By Vivian Emoni
Abuja – Wateraid has urged the Federal Government and international organisations to include safe water and sanitation in their plans in dealing with the impact of climate change in the country.
Mrs Evelyn Mere, the Country Director of Wateraid said this on Monday in a statement issued by Mrs Oluseyi Abdulmalik, Communication and Media Manager of the organisation in Abuja.
Mere said that changes in climate were making life harder for the poorest people who were already struggling to get clean water.
According to her, currently, there are about 55 million people in the country, 29 per cent of the population who don’t even have a basic water pump.
“This challenge is making it much harder to cope with the growing impacts of climate change.
“Wateraid is calling on government, international organisations and other relevant stakeholders for urgent action on water as first line of defense against growing threat of climate change.
“No one can survive without clean water. No one can thrive if they have to struggle to find it.
“Wateraid’s report shows that far too little is spent on helping the most vulnerable people adapt to the impacts of climate change which is putting the health and lives of millions at risk.
“Governments must recognise the vital role clean water plays in helping their people to be more resilient to climate change.
“The government should try to work on how it can address the threat urgently so that future generations can stay safe and healthy.
“Climate change also affects the occurrence of infectious diseases. Climatic conditions affect epidemic diseases, shifting the burden of diseases and increasing health risks for the populace.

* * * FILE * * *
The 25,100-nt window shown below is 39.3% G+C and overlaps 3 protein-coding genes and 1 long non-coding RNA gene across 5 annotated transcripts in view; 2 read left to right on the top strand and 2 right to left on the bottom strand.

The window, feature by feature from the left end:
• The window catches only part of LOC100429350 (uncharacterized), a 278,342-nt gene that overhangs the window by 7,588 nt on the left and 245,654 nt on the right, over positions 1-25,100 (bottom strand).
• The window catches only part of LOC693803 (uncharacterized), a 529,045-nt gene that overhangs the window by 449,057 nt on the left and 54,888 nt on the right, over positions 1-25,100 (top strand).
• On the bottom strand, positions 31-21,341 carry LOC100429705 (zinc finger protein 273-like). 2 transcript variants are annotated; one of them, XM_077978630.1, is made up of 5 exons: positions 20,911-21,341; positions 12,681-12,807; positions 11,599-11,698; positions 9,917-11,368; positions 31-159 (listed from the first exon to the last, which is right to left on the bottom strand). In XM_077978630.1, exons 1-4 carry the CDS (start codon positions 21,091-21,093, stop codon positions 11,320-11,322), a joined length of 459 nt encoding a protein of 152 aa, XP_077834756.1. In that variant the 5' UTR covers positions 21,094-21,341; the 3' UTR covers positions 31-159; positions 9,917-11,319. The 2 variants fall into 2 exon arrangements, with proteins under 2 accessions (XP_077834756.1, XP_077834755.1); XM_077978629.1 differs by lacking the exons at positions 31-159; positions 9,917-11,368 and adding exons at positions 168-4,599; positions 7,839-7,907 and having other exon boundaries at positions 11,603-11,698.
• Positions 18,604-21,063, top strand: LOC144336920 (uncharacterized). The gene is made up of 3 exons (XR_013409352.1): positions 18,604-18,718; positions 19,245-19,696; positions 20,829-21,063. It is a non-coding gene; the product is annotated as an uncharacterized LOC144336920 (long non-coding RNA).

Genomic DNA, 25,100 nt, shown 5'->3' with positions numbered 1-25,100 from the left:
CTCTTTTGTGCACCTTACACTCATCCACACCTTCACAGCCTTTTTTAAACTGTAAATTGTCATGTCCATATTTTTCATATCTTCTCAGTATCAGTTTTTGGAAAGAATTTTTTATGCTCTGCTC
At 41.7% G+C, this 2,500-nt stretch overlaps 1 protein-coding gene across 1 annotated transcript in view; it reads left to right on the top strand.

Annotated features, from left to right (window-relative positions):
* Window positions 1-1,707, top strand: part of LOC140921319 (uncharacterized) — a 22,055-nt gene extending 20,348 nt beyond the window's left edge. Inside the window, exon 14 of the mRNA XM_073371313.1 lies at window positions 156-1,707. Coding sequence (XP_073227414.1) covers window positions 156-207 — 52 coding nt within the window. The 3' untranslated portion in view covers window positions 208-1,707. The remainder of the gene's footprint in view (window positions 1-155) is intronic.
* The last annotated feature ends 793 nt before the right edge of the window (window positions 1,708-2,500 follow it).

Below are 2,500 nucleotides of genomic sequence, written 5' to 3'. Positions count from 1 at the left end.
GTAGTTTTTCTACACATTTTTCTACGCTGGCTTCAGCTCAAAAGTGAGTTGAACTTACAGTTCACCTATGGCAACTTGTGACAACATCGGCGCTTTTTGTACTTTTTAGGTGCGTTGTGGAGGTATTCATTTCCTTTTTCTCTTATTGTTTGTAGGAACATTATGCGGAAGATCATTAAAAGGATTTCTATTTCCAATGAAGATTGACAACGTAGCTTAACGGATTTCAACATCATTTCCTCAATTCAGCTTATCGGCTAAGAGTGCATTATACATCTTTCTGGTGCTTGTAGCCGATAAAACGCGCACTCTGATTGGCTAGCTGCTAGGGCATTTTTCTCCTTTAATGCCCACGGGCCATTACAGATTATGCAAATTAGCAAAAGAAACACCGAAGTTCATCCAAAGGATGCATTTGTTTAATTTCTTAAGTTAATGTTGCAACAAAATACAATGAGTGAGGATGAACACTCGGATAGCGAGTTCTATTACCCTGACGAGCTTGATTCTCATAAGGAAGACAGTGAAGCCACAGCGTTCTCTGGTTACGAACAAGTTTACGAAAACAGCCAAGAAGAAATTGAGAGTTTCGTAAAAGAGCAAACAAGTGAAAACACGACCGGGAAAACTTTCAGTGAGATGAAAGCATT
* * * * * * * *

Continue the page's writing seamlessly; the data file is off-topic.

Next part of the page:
“Everyone needs water to survive. Ensuring that everyone has a source of safe water they can rely on whatever the weather, is the vital first line of defence against the growing threat of climate change.
“The most immediate and widespread impacts of climate change are felt through water extreme droughts, sea level rises, more frequent floods and powerful storms, all of which threaten people’s access to safe water.
“It is therefore crucial that we tackle climate change so as to mitigate these health risks as well,’’ she said.
The country director said that clean water, decent toilets and good hygiene services transform lives and improve livelihoods.
She called on government to include planning for how to provide climate resilient water and sanitation services in its Nationally Determined Contribution (NDC) plans.
Mere said that Nigeria ranks 55th most vulnerable country to climate change, among the top 35 per cent in the world, noting that the country only received 1 dollar per person, per year in climate finance.
“This is for mitigation, cutting carbon emissions and adaptation reducing the impacts of climate change.
“While developing countries contribute very little to global carbon emissions, they are the least prepared to withstand the effects with little money allocated towards helping them.
“The average person in Nigeria accounts annually for emissions of 0.546 metric tonnes of carbon dioxide compared to the average per capita emission in the U.S. of 16.5 metric tonnes.
“Across the world, nearly 800 million people do not have access to clean water close to home.
“While a staggering two billion people do not have access to a water service that is free from contamination, putting them at risk of waterborne disease and death.
“By 2050, the number of people expected to face problems in getting water at least once a month is expected to swell to five billion globally, over 50 per cent of the world’s population.
“Access to clean water is uniquely vulnerable as climate change piles more pressure on water sources that are already overstretched due to inadequate infrastructures, poor water management and a lack of government funding.
“To make these basic needs normal for everyone, everywhere within a generation, we must keep taps running, toilets working and reinforce good hygiene behaviours.’’